Friday, March 2, 2012

Coming clean...

I don't care for D&D and its derivative game systems. I don't like abstract stats like Hit Points, old-school Saving Throws, and Level. These stats cannot be well defined, and never are, not even in their core rulebooks. I don't like using flat probability dice as a core mechanic in a game (d20 or d%). And, I prefer my players to have a lot of choice when making a character, and Class-based systems don't cut the mustard there.

AD&D 3.5 looked like it was getting dangerously close to fixing a lot of these problems by adding an array of new skills and the feats system, but once my group started making characters we noticed that there remains in place a relatively obvious progression for each class. If you spend your skill points on anything other than those which are completely necessary for your class you will be a failure at your class, and very likely laughed out of your group. Every time your character levels up and gets a bonus feat you have a pretty good idea which feats you are 'supposed' to take, and if you take a different one to give your character a bit of diversity you will regret it later. Don't get me started on multi-classing, which only serves a player when creating an uber-character with a prestige class, min-maxing your character into exactly the same mold as everyone else taking that class.

All that said, I still love fantasy. Lord of the Rings (from the one-on-one fights to the party vs. party melees, and even the epic wars) gets me excited to play a high-fantasy RPG. So many other books and movies give me that same feeling.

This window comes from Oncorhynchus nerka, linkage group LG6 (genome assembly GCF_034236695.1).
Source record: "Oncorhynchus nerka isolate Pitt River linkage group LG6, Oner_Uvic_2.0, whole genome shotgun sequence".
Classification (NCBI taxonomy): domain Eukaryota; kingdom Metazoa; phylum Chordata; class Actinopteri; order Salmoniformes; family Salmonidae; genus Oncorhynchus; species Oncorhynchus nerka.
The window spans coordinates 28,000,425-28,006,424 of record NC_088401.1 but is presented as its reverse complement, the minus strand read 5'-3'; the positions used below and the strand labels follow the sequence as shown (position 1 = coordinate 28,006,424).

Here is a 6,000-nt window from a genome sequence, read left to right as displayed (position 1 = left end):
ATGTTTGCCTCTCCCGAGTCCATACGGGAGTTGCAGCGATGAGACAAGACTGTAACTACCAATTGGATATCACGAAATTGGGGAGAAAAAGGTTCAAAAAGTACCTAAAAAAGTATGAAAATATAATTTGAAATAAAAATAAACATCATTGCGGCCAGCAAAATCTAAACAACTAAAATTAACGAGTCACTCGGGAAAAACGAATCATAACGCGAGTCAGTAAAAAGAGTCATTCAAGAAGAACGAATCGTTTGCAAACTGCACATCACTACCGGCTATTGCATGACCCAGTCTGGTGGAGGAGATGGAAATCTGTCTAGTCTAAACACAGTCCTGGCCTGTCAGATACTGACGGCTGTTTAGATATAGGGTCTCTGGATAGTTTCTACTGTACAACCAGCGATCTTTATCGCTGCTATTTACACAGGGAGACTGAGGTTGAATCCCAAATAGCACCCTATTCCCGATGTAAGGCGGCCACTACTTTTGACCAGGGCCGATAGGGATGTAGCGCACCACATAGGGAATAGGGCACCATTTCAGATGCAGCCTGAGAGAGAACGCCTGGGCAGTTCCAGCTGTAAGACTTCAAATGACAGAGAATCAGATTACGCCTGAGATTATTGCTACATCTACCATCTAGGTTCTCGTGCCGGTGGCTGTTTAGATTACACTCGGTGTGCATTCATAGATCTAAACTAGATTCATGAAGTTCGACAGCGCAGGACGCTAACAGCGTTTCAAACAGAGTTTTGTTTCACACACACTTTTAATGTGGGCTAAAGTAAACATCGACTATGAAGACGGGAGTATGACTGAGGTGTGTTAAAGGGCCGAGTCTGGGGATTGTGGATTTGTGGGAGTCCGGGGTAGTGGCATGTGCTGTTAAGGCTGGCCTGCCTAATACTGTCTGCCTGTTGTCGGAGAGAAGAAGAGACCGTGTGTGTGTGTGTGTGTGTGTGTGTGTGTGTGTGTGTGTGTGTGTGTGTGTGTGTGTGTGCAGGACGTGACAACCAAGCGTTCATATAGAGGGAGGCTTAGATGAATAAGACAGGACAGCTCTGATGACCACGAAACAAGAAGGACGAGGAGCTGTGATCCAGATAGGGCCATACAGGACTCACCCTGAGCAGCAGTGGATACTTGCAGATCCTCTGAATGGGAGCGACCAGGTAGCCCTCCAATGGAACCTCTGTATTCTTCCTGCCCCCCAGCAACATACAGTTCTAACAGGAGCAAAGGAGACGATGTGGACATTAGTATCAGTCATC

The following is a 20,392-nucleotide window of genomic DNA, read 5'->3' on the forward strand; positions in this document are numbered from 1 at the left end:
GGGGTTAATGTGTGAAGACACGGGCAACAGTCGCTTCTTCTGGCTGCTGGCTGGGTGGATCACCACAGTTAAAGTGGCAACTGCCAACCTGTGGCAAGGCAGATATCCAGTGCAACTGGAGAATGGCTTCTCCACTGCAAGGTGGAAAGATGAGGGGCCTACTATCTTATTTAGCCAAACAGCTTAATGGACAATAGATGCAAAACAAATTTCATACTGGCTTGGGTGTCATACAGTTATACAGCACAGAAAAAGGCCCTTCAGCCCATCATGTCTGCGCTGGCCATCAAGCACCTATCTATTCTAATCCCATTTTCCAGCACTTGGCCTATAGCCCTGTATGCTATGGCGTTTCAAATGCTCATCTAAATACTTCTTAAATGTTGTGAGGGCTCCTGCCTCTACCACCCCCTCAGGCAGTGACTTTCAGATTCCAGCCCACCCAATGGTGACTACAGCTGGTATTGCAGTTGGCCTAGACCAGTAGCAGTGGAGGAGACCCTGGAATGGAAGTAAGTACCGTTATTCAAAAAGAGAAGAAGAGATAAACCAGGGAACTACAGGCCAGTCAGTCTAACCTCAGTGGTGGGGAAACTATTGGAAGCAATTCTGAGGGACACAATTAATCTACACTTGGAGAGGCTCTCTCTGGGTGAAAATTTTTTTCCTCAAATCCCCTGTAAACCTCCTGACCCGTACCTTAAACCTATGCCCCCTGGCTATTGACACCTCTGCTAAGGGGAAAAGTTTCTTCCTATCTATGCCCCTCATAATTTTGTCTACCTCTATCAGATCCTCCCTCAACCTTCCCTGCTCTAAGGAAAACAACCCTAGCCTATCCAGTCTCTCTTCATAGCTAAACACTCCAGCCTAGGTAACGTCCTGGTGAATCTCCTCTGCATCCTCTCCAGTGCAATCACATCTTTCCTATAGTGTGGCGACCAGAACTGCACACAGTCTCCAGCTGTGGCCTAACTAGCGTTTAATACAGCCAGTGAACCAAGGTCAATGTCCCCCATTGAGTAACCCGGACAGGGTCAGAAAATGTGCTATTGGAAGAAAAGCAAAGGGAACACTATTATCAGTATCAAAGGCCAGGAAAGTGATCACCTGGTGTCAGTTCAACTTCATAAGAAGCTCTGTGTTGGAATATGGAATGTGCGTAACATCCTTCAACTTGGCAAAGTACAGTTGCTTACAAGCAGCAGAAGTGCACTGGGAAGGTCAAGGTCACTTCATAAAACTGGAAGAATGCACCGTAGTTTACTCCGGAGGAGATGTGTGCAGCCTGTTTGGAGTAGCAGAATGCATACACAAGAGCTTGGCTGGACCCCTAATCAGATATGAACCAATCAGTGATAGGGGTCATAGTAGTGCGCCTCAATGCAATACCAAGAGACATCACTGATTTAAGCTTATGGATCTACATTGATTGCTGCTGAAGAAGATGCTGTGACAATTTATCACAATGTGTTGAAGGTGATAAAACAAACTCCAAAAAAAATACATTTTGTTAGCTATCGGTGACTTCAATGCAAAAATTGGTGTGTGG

When I get that urge I always go back to AD&D because it's the most robust high-fantasy game out there (and, let's face it, I still have all the books [at least from 2nd Ed. to 3.5]).

That is, until I found Warrior, Rogue & Mage by +Michael Wolf of Stargazer Games. The system is robust, easy to learn, highly customizable, and boasts nearly infinite character variations. It fixes just about everything I dislike about d20 systems in a free 41 page, beautifully illustrated pdf download.

Wow, that sounded like a commercial. I promise that it wasn't. It was a way to show role-players that it can be done. AD&D isn't your only option for fantasy.


I'll leave you with the story of how I realized AD&D wasn't the system for me:

I was watching Neil Gaiman's Neverwhere. The mini-series was nearly complete, and one of the heroes took a villain hostage putting a crossbow up to her throat. This villain was known across the world as one of the greatest warriors and treasure hunters to have ever lived, and the hero was in no state to fight her. She verbally resisted him and said, "You struck me as a hard man to kill." He inclined his head, and bowed slightly, but his eyes did not move, and his hand remained steady. "And you strike me that way too, dear lady. But a crossbow bolt to the throat, and a fall of several thousand feet may prove me wrong, eh?"

I audibly gasped.

I know that, like me, when many people (especially Game Masters) start getting into role-playing they begin to look at the real world through the lens of the fantasy game system that they know so well. I was subconsciously doing that with Neverwhere. I translated the crossbow bolt into a likely damage score, assuming a critical hit, then translated the fall damage into AD&D terms, 20d6 (terminal velocity).

I was aghast at the idea that she would survive that. Heck, if she's over level 16 she's just about guaranteed to survive it no matter how badly that damage is rolled. Oh, System Shock, the old stand-by rule to kill characters that obviously should have died from massive damage. I think she'd still have a 75% chance to pass that roll at her relatively high level.

So, that was it, I put away my 2nd edition books and luckily, very soon after, picked up the World of Darkness games.

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